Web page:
An Advance Health Care Directive allows you to make health care decisions for yourself and let those wishes be known when and if you are incapacitated and unable to communicate your wishes.
A “Living Will” and “Power of Attorney for Health Care” are similar documents used in other states, but in California, the Advance Health Care Directive (“AHCD”) is the estate planning document that is used to let your wishes regarding medical decisions be known.
One of the most important aspects of an AHCD includes the power to designate an agent to both enforce the decisions you have already made in your AHCD and to make decisions regarding health care options for anything you did not already decide. Once you designate an agent in your AHCD it gives this person the power and ability to decide, on your behalf, various health care related choices. Your agent can be a spouse, child, a family member, or a friend. To avoid conflict-of-interest issues, the agent you select cannot be a medical care provider, operator of a community or neighborhood care facility, operator of a care facility for the elderly, or in most cases, any employee of any of these facilities.
The agent you appoint, will have the legal authority to instruct medical providers about your medical care if you are unconscious or unable to give these instructions yourself. Your agent is legally bound to carry out your wishes, as put forth in your AHCD. If you at some point become incapacitated, your agent’s authority overrides others’ and this person will decide on your behalf various treatment options, as spelled out in your AHCD. You may limit your agent’s authority when you complete your AHCD or give him or her complete authority to make all healthcare decisions for you.
You should also designate one or two alternate agents for your healthcare decisions in the event your primary choice is unable or unwilling to act when the time comes that they need to instruct others on your help care decisions or make these difficult decisions for you.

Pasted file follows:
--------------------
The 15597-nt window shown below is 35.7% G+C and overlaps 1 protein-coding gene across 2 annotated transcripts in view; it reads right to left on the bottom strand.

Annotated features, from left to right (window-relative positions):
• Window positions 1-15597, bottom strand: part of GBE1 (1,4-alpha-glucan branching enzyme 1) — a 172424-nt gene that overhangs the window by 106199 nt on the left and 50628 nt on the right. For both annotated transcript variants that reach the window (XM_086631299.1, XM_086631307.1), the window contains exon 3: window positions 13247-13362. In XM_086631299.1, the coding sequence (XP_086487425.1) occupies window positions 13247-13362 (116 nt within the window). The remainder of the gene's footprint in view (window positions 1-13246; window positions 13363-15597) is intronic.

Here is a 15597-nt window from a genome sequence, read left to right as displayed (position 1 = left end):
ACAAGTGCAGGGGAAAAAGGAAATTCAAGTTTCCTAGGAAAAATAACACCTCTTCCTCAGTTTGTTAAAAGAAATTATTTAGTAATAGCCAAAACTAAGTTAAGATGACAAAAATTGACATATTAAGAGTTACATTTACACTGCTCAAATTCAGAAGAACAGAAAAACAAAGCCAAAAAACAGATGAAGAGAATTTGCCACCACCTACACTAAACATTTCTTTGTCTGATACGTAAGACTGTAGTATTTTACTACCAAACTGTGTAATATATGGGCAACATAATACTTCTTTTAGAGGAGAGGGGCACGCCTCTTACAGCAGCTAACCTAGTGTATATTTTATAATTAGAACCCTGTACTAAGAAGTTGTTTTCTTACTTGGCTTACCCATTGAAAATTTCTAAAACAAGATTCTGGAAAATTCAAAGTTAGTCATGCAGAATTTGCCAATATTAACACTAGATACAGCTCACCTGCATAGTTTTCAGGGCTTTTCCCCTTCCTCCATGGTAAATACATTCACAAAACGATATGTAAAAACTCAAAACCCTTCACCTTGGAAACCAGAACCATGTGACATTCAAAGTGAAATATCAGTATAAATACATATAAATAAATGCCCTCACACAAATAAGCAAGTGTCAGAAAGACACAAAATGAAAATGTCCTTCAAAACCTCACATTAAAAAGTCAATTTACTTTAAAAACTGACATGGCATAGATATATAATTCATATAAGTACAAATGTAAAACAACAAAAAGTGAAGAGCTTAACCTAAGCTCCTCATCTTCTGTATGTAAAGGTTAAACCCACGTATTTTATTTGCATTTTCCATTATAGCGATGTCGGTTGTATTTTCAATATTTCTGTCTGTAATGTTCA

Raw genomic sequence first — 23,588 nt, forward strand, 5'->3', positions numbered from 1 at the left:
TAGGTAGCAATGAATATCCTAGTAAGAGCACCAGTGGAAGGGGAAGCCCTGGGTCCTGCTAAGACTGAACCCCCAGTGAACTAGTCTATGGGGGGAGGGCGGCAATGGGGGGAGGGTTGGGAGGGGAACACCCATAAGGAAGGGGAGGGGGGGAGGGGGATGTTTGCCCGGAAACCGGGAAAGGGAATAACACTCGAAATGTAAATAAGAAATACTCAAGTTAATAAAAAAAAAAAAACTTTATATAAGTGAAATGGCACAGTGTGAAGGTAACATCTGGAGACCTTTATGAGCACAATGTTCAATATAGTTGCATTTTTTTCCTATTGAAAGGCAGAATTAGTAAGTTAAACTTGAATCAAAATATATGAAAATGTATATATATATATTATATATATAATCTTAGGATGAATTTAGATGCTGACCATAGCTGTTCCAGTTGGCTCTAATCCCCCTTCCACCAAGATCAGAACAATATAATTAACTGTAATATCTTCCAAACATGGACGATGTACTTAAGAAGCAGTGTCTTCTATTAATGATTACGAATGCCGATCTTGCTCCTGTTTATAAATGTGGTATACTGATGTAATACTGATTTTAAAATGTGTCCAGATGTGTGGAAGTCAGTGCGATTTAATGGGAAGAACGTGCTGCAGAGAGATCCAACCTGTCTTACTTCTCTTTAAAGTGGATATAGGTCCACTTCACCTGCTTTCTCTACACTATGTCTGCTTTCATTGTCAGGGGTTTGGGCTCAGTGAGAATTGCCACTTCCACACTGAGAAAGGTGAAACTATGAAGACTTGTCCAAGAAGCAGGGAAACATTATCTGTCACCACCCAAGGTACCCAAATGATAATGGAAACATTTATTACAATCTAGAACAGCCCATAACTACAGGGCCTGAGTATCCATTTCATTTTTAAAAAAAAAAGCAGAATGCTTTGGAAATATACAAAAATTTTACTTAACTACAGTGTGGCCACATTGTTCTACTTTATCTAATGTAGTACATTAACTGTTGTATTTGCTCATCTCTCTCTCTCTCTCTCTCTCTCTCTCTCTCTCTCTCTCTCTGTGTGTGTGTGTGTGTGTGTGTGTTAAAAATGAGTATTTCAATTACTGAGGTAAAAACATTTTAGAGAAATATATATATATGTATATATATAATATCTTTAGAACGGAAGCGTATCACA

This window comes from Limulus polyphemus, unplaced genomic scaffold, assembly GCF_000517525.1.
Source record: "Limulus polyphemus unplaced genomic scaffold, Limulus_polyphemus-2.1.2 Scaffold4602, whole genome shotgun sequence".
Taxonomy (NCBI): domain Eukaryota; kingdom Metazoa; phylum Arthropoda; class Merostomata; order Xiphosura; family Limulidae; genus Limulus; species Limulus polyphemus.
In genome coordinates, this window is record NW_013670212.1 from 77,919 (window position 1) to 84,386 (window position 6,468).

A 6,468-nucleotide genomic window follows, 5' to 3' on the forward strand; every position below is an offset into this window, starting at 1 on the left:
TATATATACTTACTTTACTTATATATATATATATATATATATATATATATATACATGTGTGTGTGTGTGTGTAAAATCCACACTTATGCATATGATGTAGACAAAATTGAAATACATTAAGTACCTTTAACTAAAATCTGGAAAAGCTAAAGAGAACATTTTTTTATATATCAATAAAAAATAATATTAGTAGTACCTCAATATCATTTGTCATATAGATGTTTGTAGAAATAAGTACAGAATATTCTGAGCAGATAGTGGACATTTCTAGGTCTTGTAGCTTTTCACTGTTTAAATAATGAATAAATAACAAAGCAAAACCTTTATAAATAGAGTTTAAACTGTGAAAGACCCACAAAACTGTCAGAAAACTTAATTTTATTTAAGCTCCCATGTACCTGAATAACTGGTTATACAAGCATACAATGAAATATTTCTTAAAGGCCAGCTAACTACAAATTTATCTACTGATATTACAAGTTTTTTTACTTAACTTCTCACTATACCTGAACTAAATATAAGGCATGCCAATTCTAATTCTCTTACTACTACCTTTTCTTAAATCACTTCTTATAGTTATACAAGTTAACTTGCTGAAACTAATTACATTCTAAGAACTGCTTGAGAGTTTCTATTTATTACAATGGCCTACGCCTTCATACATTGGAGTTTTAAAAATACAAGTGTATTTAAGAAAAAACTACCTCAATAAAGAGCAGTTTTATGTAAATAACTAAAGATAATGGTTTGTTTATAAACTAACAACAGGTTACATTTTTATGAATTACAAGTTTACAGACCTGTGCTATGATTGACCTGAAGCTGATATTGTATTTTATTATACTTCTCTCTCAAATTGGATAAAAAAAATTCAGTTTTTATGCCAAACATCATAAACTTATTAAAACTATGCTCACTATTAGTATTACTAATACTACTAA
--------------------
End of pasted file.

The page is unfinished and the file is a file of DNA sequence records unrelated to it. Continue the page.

It is important when choosing an agent for healthcare decisions that you discuss your designation with them before you select them in your AHCD. You should make sure the person you selected is trustworthy. They also need to be capable of handling the difficult task of enforcing your healthcare decisions or making them when necessary. They should be someone who is geographically close enough to be there to make decisions under short notice if necessary. And it is also important to discuss with alternate agents that they too have been selected to act in the event your primary choice cannot or will not act.
When you create an AHCD, you decide what you want, including use of life support equipment, donation of body parts, authorization for an autopsy if warranted, and what is to be done with your remains. Your agent simply makes sure your wishes are carried out. You may also deny these powers of your agent. Health care decisions may also include selection and dismissal of health care providers and institutions, diagnostic test or surgical procedure approval or disapproval, medication programs, and directions to provide, withhold, or withdraw artificial hydration and nutrition and all health care of other forms, including cardiopulmonary resuscitation.
Your AHCD becomes operative when the doctor, or doctors, of your choice designate that you are incapacitated and unable to convey to medical personnel your healthcare decisions for yourself or understand the ramifications of those decisions. Or an AHCD can become operative right away, giving your agent the immediate power to make your health care decisions.
And remember, your AHCD can be revoked by you at any time. If you do not revoke the AHCD, it will remain effective indefinitely except in the event that a termination date that predates your death was specified in the document.
It’s your body, your decision. By creating an AHCD you decide what happens to you and you decide who enforces those decisions. Without an AHCD someone you may not want making your healthcare decisions could be making them for you – and they could be making healthcare decisions about what happens to you that you do not agree with. Don’t let that happen. Create an AHCD today!
For more information on preparing Advance Health Care Directives, and your entire comprehensive estate plan, contact an experienced estate planning attorney.
I’m attorney Eric Rudolph at (760) 702-4046 or firstname.lastname@example.org with Your Legal Buzz.